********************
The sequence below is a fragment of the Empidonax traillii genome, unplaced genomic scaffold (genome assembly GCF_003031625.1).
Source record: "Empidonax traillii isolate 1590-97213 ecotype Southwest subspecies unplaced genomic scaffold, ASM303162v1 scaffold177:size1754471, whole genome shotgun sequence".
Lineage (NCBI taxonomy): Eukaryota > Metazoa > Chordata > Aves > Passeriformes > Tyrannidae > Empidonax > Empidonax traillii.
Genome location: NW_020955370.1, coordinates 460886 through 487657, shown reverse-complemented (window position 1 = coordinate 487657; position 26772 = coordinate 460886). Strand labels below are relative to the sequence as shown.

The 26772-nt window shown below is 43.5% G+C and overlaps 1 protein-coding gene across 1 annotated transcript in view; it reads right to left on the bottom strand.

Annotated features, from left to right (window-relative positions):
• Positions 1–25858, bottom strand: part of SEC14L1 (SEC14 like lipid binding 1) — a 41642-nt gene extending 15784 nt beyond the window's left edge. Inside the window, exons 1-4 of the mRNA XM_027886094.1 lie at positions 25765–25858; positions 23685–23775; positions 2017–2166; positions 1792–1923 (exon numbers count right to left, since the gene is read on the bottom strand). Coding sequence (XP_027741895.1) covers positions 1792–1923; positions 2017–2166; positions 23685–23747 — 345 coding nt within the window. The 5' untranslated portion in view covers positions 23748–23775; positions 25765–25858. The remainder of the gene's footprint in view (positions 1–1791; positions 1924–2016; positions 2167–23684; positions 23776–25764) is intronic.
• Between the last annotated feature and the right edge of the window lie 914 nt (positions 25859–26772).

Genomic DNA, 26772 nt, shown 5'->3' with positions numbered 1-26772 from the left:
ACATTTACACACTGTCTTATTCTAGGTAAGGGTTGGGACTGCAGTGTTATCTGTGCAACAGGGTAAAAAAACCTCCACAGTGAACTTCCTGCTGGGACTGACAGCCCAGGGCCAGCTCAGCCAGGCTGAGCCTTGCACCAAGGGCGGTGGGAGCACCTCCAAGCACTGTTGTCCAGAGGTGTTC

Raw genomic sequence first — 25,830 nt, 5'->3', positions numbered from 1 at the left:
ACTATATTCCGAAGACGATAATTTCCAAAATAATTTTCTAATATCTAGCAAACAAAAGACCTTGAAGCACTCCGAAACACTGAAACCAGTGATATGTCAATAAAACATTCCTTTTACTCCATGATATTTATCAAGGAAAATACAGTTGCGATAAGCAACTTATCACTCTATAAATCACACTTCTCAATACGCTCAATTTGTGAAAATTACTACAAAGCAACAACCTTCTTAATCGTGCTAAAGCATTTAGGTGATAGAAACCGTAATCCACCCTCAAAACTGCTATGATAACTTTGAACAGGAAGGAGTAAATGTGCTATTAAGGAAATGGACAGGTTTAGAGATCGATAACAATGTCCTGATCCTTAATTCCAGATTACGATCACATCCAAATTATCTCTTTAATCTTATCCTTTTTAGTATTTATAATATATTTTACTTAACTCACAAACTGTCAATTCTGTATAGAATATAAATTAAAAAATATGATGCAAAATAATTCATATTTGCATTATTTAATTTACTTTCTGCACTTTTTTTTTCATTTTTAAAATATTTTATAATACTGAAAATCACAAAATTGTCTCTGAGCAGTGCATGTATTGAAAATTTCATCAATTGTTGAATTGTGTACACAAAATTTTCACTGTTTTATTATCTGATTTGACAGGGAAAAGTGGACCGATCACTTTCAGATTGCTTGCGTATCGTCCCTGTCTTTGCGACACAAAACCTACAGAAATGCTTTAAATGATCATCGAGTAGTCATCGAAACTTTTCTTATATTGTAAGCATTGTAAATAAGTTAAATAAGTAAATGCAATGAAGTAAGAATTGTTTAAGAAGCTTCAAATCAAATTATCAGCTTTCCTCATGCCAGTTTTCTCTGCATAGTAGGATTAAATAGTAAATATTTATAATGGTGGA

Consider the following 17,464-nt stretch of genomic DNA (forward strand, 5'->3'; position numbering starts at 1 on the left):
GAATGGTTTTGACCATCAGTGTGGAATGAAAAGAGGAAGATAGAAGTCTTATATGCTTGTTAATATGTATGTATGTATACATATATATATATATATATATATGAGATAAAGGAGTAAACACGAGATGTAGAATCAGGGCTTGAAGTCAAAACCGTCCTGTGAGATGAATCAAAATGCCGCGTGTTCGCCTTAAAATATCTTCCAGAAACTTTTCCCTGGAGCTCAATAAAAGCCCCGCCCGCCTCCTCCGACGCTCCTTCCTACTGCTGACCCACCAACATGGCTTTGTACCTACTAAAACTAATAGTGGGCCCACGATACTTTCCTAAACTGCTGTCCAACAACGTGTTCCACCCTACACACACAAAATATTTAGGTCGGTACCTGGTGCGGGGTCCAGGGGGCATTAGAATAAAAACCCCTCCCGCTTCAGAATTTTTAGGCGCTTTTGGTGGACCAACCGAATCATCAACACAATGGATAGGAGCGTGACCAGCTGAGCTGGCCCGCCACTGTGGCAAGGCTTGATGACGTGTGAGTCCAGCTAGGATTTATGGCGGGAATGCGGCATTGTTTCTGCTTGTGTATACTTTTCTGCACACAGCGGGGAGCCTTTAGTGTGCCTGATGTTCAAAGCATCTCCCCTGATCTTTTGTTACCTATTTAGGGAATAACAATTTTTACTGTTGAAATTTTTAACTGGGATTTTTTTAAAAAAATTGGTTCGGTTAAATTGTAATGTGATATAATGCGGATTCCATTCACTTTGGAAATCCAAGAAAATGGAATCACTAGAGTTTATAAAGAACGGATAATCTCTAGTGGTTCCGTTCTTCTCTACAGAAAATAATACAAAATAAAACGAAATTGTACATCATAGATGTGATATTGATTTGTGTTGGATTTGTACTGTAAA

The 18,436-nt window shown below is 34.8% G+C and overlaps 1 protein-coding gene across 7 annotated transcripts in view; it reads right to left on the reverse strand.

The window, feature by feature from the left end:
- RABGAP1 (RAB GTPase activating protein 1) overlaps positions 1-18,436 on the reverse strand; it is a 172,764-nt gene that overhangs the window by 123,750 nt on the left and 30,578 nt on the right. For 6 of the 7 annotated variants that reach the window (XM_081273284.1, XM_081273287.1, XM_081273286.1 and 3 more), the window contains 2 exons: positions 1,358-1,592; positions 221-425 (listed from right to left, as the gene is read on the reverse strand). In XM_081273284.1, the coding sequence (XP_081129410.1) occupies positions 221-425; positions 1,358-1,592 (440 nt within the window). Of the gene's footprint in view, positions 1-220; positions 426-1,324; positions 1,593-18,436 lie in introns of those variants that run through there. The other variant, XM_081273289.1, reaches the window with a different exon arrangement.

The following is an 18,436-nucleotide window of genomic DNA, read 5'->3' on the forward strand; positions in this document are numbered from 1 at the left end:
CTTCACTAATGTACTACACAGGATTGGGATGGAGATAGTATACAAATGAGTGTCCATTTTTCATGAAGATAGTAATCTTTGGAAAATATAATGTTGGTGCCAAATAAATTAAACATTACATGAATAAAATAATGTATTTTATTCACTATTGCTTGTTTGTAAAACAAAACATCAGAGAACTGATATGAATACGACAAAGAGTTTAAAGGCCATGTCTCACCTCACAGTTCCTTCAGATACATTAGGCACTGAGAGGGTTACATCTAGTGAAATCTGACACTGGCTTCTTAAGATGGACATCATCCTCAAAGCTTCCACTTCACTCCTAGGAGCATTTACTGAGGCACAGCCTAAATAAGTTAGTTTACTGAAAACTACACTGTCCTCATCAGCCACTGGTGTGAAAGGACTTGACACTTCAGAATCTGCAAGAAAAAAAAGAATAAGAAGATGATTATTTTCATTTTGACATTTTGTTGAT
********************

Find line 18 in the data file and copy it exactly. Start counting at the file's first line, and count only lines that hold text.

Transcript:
The following is an 18,436-nucleotide window of genomic DNA, read 5'->3' on the forward strand; positions in this document are numbered from 1 at the left end: